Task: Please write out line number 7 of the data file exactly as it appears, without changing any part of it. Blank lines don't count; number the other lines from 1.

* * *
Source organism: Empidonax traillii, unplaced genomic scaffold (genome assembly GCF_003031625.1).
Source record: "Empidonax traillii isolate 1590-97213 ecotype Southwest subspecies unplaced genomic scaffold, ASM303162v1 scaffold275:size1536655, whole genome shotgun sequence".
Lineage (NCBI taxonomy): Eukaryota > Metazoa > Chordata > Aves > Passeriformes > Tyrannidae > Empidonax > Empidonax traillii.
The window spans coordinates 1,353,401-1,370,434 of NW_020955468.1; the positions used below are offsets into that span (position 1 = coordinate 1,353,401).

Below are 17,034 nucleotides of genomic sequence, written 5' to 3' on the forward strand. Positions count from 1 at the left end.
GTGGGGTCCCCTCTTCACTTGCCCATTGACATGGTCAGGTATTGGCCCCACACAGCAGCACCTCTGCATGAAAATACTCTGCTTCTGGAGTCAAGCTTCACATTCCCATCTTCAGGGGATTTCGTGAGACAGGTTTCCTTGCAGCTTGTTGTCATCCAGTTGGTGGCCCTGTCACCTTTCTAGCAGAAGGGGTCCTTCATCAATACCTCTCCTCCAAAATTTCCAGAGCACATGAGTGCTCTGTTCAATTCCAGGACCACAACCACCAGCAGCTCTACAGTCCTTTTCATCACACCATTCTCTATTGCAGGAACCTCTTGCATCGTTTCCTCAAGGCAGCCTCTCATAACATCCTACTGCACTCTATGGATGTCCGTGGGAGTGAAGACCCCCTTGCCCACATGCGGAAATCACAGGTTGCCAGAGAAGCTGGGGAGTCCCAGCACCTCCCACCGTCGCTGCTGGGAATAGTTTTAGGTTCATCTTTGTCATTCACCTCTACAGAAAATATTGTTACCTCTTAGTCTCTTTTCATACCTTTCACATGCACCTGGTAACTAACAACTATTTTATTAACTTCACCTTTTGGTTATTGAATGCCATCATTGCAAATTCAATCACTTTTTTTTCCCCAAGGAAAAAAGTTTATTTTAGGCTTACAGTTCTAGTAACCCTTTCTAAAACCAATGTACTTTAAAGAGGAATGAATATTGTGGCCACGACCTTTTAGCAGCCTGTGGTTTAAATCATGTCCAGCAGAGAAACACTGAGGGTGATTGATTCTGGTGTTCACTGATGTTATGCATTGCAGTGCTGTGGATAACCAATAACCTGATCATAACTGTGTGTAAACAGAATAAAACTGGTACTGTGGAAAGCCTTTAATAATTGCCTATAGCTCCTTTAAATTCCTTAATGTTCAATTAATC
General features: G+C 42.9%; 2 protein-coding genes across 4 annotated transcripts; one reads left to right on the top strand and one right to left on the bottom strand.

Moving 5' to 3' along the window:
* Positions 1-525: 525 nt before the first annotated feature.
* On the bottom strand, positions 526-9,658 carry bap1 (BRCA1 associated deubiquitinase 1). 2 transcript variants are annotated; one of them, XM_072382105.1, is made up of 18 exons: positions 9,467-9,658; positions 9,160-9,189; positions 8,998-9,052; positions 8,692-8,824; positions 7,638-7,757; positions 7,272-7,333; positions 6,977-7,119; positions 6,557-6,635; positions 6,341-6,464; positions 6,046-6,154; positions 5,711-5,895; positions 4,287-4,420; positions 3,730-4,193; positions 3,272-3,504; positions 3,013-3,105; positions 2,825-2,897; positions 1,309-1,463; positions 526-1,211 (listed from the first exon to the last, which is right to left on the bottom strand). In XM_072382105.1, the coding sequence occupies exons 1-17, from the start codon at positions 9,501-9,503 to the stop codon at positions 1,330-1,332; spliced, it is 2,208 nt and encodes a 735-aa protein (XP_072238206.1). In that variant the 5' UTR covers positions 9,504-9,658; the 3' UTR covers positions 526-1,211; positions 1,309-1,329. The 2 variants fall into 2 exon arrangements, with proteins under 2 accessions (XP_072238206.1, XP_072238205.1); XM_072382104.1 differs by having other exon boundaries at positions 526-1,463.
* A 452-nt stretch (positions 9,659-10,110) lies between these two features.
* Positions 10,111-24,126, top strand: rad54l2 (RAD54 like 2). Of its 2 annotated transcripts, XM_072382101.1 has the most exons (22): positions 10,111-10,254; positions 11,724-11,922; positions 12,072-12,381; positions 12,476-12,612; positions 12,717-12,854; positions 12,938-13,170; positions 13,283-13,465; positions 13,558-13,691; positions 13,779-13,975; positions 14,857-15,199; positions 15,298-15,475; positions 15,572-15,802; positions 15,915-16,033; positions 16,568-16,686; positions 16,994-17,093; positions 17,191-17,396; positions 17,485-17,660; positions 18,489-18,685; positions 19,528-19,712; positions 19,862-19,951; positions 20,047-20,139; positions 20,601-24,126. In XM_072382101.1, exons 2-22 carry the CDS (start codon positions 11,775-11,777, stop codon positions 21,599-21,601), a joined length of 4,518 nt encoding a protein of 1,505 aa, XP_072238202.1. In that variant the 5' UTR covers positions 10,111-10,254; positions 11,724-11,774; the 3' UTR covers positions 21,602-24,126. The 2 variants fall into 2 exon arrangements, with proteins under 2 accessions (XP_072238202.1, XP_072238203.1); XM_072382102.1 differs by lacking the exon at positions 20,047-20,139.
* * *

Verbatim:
General features: G+C 42.9%; 2 protein-coding genes across 4 annotated transcripts; one reads left to right on the top strand and one right to left on the bottom strand.